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No. 3: Amazing Westbrook impresses everywhere — There is no shame in celebrating outstanding performances, even if you’re on the wrong side of said performance when the game ends. There’s no shame in taking a little to savor the brilliance that is Russell Westbrook’s season, to date, a season that continues tonight at home against the Atlanta Hawks. In Oklahoma City and beyond, Westbrook continues to amaze everyone, even himself, so said Berry Tramel of The Oklahoman after Westbrook’s triple-double work against the Phoenix Suns over the weekend:
Lots of good happened Saturday. After a two-game losing streak in which Westbrook’s numbers resembled Planet Earth, he was back through the stratosphere.
Seven assists in the first quarter alone. At least five assists in every quarter. Only six points at halftime, but a 54-39 Thunder lead. Then 17 points in the third quarter alone.
In this season that is becoming a Westbrook tour of unfathomable peaks, remember this game. Five assists on 3-pointers; 17 assists on layups or dunks. Only eight missed shots to reach 26 points.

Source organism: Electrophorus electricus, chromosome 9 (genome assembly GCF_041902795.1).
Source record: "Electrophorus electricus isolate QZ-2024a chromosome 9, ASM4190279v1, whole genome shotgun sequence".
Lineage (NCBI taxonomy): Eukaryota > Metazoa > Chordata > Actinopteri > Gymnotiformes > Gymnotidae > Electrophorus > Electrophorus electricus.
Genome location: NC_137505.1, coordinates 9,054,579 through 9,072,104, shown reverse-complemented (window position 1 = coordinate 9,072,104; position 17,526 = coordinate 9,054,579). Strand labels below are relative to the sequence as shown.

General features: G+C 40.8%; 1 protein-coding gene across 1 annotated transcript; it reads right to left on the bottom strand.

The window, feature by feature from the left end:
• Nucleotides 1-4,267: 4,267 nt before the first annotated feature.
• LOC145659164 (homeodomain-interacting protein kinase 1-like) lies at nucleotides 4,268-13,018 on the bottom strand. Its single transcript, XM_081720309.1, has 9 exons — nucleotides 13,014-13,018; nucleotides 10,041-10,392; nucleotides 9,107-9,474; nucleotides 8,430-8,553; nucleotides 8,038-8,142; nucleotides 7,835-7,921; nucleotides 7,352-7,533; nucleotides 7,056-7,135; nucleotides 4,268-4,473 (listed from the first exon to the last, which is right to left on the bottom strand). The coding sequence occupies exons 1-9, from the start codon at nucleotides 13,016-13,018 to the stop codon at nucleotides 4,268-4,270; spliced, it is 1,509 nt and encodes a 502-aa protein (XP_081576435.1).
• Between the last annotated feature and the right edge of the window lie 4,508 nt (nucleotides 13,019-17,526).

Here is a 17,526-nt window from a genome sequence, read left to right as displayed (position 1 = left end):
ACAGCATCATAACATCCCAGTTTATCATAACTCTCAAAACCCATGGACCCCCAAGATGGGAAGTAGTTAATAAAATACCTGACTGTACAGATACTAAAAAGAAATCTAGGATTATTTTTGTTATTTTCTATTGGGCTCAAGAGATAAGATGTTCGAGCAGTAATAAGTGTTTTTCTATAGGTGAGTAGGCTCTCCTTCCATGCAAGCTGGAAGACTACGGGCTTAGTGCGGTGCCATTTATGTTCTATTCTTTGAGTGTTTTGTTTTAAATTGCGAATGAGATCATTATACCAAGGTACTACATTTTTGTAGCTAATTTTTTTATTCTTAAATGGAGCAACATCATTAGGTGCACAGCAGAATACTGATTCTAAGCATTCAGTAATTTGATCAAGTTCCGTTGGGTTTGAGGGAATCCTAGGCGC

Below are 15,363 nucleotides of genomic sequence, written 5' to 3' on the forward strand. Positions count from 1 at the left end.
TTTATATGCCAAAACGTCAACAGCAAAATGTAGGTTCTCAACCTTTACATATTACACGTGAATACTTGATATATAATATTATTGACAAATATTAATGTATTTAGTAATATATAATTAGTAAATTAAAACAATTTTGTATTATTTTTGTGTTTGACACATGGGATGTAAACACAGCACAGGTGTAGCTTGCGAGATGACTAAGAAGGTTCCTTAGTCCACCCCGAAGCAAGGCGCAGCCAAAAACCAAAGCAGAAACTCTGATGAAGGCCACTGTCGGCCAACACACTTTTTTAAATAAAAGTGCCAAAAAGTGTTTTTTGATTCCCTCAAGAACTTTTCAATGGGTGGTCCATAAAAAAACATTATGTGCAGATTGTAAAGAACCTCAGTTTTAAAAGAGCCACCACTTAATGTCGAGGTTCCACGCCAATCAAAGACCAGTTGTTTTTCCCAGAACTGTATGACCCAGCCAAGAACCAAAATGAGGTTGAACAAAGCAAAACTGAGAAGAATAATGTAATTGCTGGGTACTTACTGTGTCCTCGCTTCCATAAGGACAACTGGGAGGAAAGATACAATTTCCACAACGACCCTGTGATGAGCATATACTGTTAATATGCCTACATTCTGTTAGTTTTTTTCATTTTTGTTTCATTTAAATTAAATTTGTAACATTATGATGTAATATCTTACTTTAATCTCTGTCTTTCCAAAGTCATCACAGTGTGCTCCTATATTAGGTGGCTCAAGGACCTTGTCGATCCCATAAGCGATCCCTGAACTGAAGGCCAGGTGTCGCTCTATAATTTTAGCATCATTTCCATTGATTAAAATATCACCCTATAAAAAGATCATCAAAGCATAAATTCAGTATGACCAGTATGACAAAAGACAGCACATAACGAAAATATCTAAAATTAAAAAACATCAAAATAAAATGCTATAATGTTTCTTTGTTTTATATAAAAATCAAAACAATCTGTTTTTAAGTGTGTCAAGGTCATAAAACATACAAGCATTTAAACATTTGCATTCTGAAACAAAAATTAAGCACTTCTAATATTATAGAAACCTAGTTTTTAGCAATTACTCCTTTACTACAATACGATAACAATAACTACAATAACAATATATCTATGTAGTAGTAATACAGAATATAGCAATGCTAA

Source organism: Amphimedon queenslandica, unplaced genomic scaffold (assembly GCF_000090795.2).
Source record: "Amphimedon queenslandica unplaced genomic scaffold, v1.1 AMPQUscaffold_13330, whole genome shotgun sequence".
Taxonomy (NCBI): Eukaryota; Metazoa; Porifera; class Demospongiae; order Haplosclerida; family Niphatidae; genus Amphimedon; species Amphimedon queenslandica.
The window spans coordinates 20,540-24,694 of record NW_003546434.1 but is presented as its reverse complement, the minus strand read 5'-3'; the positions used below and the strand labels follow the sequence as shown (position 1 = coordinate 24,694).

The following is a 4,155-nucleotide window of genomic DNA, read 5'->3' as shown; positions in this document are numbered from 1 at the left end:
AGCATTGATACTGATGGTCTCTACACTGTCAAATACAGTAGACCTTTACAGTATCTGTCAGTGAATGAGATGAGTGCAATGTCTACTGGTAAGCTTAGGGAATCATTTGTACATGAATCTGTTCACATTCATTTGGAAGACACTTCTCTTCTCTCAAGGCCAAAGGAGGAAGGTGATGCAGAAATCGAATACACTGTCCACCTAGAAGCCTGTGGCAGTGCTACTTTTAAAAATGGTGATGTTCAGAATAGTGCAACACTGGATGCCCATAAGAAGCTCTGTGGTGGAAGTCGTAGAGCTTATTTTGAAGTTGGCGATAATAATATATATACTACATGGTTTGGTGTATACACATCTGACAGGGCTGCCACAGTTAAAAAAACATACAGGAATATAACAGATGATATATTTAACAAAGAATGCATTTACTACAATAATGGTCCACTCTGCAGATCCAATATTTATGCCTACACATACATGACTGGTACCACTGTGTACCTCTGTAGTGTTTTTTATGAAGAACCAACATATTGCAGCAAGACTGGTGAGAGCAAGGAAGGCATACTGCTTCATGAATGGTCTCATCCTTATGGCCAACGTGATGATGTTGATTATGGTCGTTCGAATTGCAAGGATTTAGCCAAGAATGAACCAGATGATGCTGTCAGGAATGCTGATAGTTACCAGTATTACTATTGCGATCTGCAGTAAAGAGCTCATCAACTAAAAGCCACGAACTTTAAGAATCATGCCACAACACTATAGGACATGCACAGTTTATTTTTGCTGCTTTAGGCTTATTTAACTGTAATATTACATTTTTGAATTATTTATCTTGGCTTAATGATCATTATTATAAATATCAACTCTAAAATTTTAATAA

Westbrook played totally under control, and though Phoenix packed the paint to block Westbrook drives, he still found openings to either score or deliver the ball to teammates for easy baskets.
“When you’re in the game, like tonight, you could care less about what’s going on” statistically, Phoenix center Tyson Chandler. “You’re frustrated with the loss. You’re out there trying to win. But I’m a student of the game. I’ve always respected what he did, regardless of the numbers he’s putting up. He’s putting his will over the game. I’ve always had the utmost respect for Russ, because at the end of the day, you know what you’re going to get.”
And the answer to a trivia question – who’s the only NBA player to start ahead of Westbrook? – also is more impressed with the player than with the numbers.